CPE 401/601 Computer Communication Networks

Spring 2010

Homework 1 : Layered, Half-Duplex Communication

Due on Monday, Feb 1 at 1:00 pm


This assignment involves development of C code to support a half-duplex layered communication system. You are provided with the interface protocols (C function prototypes) for each of the layers, your job is to implement these layers - part of this will involve the development of peer-to-peer protocols.

You are responsible for providing the C functions that provide layers 2,3, and 4 (described below). You do not need to provide a layer 1 implementation - a sample along with a sample main program is provided. When testing your submission, we will use our own layer 1 that may be very different from the one included here - make sure your code does not depend on any specific layer 1 implementation!

Acknowledgement: The assignment is modified from Dave Hollinger.


Layer 1: read/write a single byte (do not implement!)

IMPORTANT: Layer 1 does maintain ordering, so that the receiver will receive the first byte sent, before the second byte sent. You should assume that any layer 1 implementation maintains the order of individual bytes.

The layer1 interface protocol is specified here, but you don't need to implement this layer. A sample implementation is provided that will support testing of your code - the sample layer will support half-duplex communication using a pipe.

The layer1 API is shown below - each function returns an int that indicates the number of bytes read/written, in this case the return value should be 1 if everything goes well, -1 indicates some kind of error.

int l1_write(char b);

Writes the byte specified by b. Returns 1 on success or -1 on error.

int l1_read(char *b);

Reads one byte and copies the byte to the address specified by b. Returns 1 on success, -1 on error.


Layer 2: read/write a chunk

Layer 2 provides transmission/reception of a chunk. A chunk is defined as a sequence of bytes whose length is no greater than 16 bytes. Each of the bytes in a chunk can have any value, the only restriction is that there are no more than 16 bytes. It is valid to send/receive a chunk of size 0!

Note: The term "chunk" is just being used so we have a formal name for the payload of layer 2, there is no such (well-defined) use of the term "chunk" in the real world.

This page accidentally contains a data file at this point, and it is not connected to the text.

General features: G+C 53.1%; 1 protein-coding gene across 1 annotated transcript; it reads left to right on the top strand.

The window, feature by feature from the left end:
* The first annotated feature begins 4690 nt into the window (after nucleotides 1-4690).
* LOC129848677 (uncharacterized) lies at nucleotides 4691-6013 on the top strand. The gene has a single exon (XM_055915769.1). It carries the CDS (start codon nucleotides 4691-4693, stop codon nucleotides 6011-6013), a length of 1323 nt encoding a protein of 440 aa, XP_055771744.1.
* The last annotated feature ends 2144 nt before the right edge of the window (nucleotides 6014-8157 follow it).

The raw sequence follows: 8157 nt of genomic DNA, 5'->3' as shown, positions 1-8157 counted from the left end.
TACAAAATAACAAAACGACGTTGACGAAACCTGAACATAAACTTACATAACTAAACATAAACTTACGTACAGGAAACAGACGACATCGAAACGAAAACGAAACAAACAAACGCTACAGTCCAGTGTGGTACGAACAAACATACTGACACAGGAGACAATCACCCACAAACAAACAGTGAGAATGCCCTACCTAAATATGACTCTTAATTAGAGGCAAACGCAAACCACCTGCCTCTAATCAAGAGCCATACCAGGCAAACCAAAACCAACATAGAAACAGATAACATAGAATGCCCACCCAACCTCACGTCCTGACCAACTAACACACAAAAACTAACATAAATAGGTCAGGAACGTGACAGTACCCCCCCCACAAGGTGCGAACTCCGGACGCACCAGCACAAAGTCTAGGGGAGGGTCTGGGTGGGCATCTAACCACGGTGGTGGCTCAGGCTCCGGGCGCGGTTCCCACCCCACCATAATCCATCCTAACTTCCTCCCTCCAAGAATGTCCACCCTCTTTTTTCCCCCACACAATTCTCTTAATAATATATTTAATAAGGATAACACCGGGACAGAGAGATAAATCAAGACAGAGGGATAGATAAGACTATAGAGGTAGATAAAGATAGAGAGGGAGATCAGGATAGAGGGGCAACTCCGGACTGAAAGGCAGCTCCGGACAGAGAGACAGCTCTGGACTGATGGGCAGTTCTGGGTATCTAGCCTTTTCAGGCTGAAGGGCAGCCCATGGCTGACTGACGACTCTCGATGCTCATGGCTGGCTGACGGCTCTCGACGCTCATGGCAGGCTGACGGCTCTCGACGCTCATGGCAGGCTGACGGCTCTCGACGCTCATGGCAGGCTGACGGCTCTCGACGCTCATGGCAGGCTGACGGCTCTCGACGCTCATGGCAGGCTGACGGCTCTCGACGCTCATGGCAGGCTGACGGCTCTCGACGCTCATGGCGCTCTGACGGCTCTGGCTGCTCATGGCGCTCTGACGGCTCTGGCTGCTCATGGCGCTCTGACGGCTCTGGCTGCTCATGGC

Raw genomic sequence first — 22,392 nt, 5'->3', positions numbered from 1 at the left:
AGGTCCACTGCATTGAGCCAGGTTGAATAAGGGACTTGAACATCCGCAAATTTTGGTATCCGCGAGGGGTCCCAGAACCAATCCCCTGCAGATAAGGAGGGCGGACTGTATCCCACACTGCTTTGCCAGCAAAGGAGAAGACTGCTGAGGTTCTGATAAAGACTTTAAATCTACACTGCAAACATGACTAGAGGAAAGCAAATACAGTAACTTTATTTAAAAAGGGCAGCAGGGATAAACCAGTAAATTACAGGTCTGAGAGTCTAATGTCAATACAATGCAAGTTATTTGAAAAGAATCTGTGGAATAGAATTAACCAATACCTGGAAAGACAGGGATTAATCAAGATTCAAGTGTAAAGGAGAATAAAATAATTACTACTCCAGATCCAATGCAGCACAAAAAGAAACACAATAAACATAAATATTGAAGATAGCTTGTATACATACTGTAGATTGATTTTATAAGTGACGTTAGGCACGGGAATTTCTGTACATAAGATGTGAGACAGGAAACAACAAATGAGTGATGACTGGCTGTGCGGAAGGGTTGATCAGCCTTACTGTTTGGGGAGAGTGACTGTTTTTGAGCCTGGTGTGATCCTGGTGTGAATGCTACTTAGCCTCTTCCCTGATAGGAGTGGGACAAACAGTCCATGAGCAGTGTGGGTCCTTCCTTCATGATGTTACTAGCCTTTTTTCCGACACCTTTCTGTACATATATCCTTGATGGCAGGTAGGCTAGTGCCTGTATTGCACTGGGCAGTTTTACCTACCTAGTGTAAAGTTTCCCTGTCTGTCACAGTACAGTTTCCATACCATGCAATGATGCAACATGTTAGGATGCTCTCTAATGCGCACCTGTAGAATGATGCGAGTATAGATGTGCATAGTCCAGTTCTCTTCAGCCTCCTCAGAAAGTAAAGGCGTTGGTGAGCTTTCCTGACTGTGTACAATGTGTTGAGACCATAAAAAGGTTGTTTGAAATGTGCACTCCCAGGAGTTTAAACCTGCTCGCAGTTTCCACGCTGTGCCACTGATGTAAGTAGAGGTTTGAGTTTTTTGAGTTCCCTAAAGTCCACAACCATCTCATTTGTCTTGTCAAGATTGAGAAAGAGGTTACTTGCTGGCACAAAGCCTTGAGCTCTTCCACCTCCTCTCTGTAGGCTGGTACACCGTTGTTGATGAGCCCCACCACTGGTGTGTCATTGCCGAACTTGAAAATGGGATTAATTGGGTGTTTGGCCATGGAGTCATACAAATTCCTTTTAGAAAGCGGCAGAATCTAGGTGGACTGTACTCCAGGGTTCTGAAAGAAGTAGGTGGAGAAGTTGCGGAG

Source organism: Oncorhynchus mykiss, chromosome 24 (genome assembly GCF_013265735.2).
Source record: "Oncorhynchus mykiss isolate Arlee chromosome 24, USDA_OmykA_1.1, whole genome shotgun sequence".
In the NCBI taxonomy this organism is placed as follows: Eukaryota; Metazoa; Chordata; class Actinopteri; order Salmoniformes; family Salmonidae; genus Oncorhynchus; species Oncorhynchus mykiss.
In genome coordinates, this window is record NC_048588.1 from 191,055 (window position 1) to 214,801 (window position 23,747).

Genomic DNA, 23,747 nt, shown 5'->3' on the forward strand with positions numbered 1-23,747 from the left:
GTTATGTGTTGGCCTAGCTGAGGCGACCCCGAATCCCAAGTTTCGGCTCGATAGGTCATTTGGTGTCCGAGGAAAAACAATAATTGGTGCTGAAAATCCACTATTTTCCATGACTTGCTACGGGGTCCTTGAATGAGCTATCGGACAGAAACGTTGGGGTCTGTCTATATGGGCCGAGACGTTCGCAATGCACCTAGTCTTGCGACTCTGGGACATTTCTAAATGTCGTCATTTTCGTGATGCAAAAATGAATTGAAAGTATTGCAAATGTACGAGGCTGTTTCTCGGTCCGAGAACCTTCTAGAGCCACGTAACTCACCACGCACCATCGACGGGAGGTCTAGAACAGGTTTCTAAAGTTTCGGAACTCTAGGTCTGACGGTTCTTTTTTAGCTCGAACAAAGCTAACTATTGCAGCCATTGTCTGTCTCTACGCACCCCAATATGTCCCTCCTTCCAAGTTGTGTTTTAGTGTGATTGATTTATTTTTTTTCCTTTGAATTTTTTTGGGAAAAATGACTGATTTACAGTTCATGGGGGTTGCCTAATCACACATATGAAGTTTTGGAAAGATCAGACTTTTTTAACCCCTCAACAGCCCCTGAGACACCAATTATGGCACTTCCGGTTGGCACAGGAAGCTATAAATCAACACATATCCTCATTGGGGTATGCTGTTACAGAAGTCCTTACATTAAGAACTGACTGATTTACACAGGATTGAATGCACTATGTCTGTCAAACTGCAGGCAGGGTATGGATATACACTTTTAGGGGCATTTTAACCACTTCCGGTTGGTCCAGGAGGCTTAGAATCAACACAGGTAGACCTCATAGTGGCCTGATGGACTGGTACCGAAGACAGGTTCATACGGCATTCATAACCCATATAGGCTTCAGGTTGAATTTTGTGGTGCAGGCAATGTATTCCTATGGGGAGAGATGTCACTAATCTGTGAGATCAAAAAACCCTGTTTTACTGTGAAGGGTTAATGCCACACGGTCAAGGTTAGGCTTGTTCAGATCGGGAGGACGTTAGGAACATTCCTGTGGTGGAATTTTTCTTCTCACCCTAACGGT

The important issue in layer 2 is that there must be some agreement between the sender and the receiver as to what constitutes the chunk (how long is the chunk?, where is the end?). You must come up with a peer-to-peer protocol and implement the protocol here. The only way for l2_write to send anything is by using l1_write, and the only way l2_read can retreive a byte from the sender is by calling l1_read.

The return value of each layer 2 function indicates the length of the chunk sent or received (in bytes) upon success, or the value -1 to indicate failure. This return value should reflect the number of bytes in the original chunk, it doesn't count any extra bytes your layer 2 might use as part of the peer-to-peer protocol.

IMPORTANT: The service provided by layer 2 is the transmission of a chunk. You can use layer as many times as you want to send/receive a chunk (can be more than 16), the length restriction is on the payload only. The content of a chunk can be anything at all, there is no restriction on the values of the indiviual bytes that make up a chunk.

int l2_write(char *chunk, int len);

Sends a chunk that consists of the sequence of bytes starting at the address specified as the first parameter (chunk) and having length len. Returns len on success, -1 means an error occurred. You need to handle all errors that can be detected here, this means you need to check for valid values of len, and that you check the return value each time you call l1_write.

int l2_read(char *chunk, int max);